Additionally, Danang has two golf courses (BRG Danang Golf Resort and Montgomerie Links Vietnam) right across the street from each other, so if you're looking for some exercise, that's an option as well.

And finally, beer is very cheap in Danang, so it's easy to socialize with friends! There are many bia hoi's, similar to an open-air beer garden, throughout town where you can enjoy a cold drink, tasty Vietnamese food, and some good company.

Is Da Nang A Good Place For Digital Nomads?

If you're a digital nomad like me, you'll be happy to hear that Da Nang is a fantastic place for remote work. Unlike in other cities in Vietnam, where there are a lot of corporate expats and foreigners working in other industries, most people in Da Nang are teachers or work online.

Da Nang has plenty of top-notch services to offer remote workers, so you'll be able to work from comfort easily here. The internet is pretty stable, so for the most part, you can work from Wi-Fi from your apartment, a coworking space, or a nearby coffee shop.

If your WiFi isn't fast enough, you can buy a local SIM card with data to a hotspot when needed. Cell data plans are cheap in Vietnam, and you can buy a SIM card upon arriving at the airport. You can top up monthly online or at any small grocery store.

 INSIDER TIP :  Coworking Spaces In Da Nang- There are cafes and co-working spaces throughout Da Nang, from the city center to the beachside, where you can find a comfortable workplace. If you prefer a beach view, head to An Bang, the beach outside of nearby Hoi An, for great workspaces with a sea view.

Now that you know why and how we ended up in Da Nang let's dive into why you're here; to get a real world cost of living in Da Nang, Vietnam.

Monthly Budget In Da Nang Vietnam

$950- Cost of Living in Da Nang Vietnam Details [HIDE]

Total Monthly Expense$ 960
Rent- Furnished New 1 Bed, 1 Bath Western Style - Upper Middle Class Area 260
Maid Service 1 day per week/4 hours per day INCLUDED
Total Housing Expense 260
Water/Sewer/Garbage/Electric 92
High Speed Internet INCLUDED
Cell Phone- 5 GB Internet Per Month 3
Total Utilities 95
Personal Care Items- Shampoo, Soaps, Etc. 20
Household Items- Laundry Soap, Tools, Dishes, Etc. 20
Total Supplies 40
Massage- Home Service 1 Session per Month 32
Haircut 10 times per year 4
Total Personal Luxury 36
1st run movie 1 time per month 5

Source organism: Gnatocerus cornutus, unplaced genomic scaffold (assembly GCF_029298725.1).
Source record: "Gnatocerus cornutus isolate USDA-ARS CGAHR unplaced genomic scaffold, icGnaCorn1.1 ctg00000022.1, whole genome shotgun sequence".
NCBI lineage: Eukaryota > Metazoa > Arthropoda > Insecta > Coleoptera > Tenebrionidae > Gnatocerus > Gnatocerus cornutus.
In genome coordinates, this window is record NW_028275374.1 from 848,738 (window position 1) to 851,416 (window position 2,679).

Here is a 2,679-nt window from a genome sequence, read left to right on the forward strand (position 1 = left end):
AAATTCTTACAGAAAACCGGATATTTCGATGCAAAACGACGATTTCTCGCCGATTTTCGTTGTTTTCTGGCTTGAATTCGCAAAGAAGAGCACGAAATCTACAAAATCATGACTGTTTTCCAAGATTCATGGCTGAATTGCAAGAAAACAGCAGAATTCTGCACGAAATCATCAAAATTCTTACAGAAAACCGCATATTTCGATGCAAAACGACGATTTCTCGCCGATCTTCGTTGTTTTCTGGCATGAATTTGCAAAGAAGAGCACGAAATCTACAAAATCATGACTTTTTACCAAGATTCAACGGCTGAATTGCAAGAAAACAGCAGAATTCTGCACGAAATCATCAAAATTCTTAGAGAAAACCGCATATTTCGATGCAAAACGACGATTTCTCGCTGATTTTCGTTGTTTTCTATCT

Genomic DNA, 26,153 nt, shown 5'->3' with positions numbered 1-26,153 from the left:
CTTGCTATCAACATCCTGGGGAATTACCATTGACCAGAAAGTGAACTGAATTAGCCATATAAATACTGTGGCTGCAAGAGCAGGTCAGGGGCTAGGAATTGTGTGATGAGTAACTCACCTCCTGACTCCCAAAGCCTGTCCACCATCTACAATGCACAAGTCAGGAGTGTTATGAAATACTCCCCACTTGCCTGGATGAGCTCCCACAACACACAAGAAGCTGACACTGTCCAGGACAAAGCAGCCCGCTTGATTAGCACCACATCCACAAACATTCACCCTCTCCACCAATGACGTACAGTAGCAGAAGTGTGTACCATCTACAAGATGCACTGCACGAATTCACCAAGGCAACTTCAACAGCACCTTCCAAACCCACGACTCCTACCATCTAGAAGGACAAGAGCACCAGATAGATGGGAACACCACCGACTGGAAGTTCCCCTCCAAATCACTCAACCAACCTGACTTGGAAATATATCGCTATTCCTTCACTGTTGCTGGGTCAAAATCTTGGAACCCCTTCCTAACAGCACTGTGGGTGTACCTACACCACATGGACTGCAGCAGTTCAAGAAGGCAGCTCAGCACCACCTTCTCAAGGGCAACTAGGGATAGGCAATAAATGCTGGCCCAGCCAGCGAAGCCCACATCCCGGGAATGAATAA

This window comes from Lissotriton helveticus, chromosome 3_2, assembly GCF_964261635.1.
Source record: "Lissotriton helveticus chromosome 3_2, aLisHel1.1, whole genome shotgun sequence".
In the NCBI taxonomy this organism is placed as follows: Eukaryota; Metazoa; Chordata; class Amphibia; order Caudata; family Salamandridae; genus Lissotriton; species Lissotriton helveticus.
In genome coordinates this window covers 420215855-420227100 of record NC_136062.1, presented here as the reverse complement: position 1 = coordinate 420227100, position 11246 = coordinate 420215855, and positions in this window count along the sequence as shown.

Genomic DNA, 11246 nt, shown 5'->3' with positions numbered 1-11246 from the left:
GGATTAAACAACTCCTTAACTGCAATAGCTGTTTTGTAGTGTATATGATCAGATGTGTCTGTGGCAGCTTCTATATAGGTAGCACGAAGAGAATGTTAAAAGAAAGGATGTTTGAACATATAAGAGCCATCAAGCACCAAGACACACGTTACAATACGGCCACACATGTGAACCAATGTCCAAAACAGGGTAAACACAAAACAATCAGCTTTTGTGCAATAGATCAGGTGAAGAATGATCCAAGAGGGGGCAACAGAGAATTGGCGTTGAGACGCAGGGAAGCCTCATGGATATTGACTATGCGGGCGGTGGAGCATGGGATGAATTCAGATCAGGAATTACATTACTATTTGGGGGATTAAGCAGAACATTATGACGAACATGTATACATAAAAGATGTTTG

Budget Night Out-3 beers at local bar 1 time per week 22
Crossfit Style Gym 65
Total Entertainment 91
Home Cooked Meals 7 times per week 74
Street Food 13 times per week 122
Local Sit Down Restaurant 1 times per week 87
Total Food 282
Motorbike Rental 65
Gas 30
Total Transportation 95
Travel Health Insurance 60
Total Health Care 60
Exchange Rate to $1 USD23,176

This budget represents the average month for a single person living in Da Nang as an expat. Expenses tend to spike during the hotter dry season due to electricity costs.

How much should an expat couple budget to live in Da Nang?

Our monthly cost of living for two people ranged from $925 USD to $1250 USD. The significant range in this number is due to the price of our accommodation.

Our budget breakdown living in our first apartment:

  • $600 USD in rent
  • $25-50 USD in utilities
  • $300 USD in groceries
  • $100 USD in eating out
  • $100-200 USD in fun

However, in our second and third apartments, we paid only $400 in rent, so our cost of living dropped by $200 monthly. Keep in mind this price is for a couple; you can expect your range to be less if you're single or more if you're accounting for a family.

An attractive thing about living in Da Nang is that you can make it as cheap or as luxurious as you'd like. You could easily cut back on food costs, eat more at local spots, and not spend so much cooking unique recipes. On the other hand, you could spend far more and treat yourself to a weekly spa treatment and get all of your clothes tailormade.

Regardless of how much you spend, with Da Nang's beautiful scenery, friendly Vietnamese people, and delicious cheap street food, you can expect an excellent quality of life whether you want to splurge or save.

How Does The Cost of Living In Da Nang Compare To The US?